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The Marines have been boosting the development of UAVs swarm capabilities, using the manned-unmanned airlift concept.

The Low-Cost Unmanned Aerial Vehicle Swarming Technology, also known as LOCUST, is a

‘swarm’ of small drones flying in formation leading the advance into enemy territory doing surveillance and hindering hostile forces before the ground troops arrive.

Lt. Gen. Robert Walsh, the US Marine Corps commanding general for combat development, says the corps envision it would not only slow down the enemy but save Marines’ lives, according to

The LOCUST system is being developed and tested by the Office of Naval Research. “Today, we see this manned-unmanned airlift, what we see what the other services are doing, along with our partners in the United States Navy. Whether it’s on the surface, under the surface or in the air, we’re looking for the opportunity for, ‘How will Marines move ashore differently in the future?’ ” Walsh told a crowd at the Unmanned Systems Defense Conference outside Washington, D.C., hosted by the Association for Unmanned Vehicle Systems International.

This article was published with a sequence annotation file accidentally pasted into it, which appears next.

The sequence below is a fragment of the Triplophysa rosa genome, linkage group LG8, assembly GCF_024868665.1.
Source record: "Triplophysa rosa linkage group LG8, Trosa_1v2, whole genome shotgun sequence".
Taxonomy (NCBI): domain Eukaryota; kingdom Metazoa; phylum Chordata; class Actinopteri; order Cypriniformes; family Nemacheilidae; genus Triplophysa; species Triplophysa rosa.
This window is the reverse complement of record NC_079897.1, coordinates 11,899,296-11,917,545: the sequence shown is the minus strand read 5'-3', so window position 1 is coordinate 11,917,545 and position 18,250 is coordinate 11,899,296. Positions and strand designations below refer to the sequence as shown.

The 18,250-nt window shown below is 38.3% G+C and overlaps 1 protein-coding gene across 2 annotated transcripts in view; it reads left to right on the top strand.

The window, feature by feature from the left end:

“Instead of Marines being the first wave in, it’ll be unmanned robotics … sensing, locating and maybe killing out front of those Marines,” he said. “We see that ‘swarm-type’ technology as exactly the type of thing — it will lower cost, dominate the battlespace, leverage capabilities … and be able to complicate the problems for the enemy.”

Each drone costs about $15,000 and basically fly themselves. A human does monitor the formation but once launched the swarm operates autonomously as a group.

Manufactured by Raytheon, the Coyote aircraft weigh between 12-14 pounds each and can be launched in rapid succession.